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The uprising and Syria’s reconstituted collective memory

After many decades of strict control over historical narratives under the Baathist regime, the uprising broke this hegemony allowing Syrians to reexamine their inherited history.

Looking inside the uprising This article is part of Looking inside the uprising; a joint project between SyriaUntold and openDemocracy.

Example of reclaiming collective memory by Syrian activists. Online campaign to publicly remember the Hama massacre. Example of reclaiming collective memory by Syrian activists. Online campaign to publicly remember the Hama massacre.The last half-century before the outbreak of the Syrian uprising in March 2011 can be accurately described as a memory black hole. The Baathist regime’s stranglehold on public space was absolute and, for the most part, went unchallenged.

This monopoly of the public sphere articulated itself with an enforced, monotone and simplified narrative that was more concerned with creating and sustaining the illusion of a homogenised populace and controlling it than it was about actively creating such homogeneity. The enforced participation of state employees and students in ritualistic proclamations of loyalty to the regime, for example, produced a monolithic display for the benefit of the spectacle in and of itself. Thus, true conviction was not required from the masses, so long as they were willing to display such conformity in public when called upon.[1] While this approach was not completely successful in curtailing counter-hegemonic narratives in the limited private spheres (nor was it especially concerned with it), it was extremely efficient in dumbing down the public stage and occupying it fully so that no other discourses could aspire to compete.

This process was instrumental in erecting walls between Syrians as individuals as well as groups, whereby issues become extremely local, debates fragmented and the “public”, was increasingly diluted. The formation of a collective memory of the country became a static function of the state rather than an organic process by the citizenry. Hence, the “memory black hole” moniker.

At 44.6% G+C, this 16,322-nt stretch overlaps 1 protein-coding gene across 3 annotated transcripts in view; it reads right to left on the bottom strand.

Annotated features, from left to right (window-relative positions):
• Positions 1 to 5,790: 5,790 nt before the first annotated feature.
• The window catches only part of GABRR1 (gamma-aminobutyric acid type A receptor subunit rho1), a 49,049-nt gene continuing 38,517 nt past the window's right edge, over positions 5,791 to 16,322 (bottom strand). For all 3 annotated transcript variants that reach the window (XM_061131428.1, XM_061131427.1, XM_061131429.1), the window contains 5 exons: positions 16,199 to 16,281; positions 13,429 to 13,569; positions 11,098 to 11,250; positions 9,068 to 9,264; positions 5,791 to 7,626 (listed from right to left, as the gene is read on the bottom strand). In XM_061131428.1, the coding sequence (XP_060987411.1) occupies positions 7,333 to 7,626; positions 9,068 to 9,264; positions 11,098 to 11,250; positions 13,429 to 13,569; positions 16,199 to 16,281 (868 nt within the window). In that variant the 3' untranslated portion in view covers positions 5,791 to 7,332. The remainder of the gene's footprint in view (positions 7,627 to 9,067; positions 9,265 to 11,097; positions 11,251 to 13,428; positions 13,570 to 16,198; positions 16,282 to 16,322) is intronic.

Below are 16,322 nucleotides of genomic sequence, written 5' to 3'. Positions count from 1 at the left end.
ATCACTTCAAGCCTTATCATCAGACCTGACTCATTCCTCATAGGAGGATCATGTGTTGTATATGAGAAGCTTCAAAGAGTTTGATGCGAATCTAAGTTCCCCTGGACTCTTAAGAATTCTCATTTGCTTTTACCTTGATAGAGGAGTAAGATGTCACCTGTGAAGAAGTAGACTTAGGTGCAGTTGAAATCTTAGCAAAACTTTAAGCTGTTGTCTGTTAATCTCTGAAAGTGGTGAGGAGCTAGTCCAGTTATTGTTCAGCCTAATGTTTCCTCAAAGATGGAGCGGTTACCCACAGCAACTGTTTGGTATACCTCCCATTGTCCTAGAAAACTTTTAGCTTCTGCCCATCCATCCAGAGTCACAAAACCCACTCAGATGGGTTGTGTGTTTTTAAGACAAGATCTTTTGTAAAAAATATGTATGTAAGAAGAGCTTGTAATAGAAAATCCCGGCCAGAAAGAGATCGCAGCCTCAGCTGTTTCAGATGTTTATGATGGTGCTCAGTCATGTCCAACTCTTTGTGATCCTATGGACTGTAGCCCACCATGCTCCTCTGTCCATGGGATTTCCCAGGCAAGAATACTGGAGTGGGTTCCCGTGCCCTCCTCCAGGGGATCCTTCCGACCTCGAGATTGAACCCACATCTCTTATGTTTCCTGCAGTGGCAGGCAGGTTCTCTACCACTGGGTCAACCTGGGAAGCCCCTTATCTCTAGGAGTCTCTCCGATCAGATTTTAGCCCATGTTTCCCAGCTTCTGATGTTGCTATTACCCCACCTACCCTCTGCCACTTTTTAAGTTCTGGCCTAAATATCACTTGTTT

During these years, Syrian society went through many upheavals that changed it fundamentally (politically, economically and socially). Yet, looking back at some of these important points--increasing militarism in society since the early 1970s, involvement in the Lebanese war, the struggles with the Muslim Brotherhood in the early 1980s and the Hama massacre, intra-fighting between Hafez and Rifat al-Assad in 1984, the economic hardships of the 1980s, liberalisation in the 1990s, the death of Hafez al-Assad and transition to Bashar al-Assad, neoliberal policies since 2005, etc.-- we find the public record overwhelmingly skewed to the state’s official narration (or lack thereof) of the issues, with little room for nuance. Individual efforts to counter this hegemony found themselves restricted to the small spheres of high culture with very little impact.

These conflagrations were certainly experienced by individuals and were interpreted and debated in the protection of their private homes and within small groups. These were comparatively safer spaces, but, as evidenced by the telling and common warning, “walls have ears”, even debates in the private sphere felt the chilling effects of the security state. The lack of access to the public sphere, and to effective communication tools, however, rendered these experiences truncated, biased and lacking in nuance as well. For example, a man’s experience and reading of Assad’s struggle with the Muslim Brotherhood in the 1980s would’ve been fundamentally different depending on his place of residence (Aleppo, Hama or Latakia).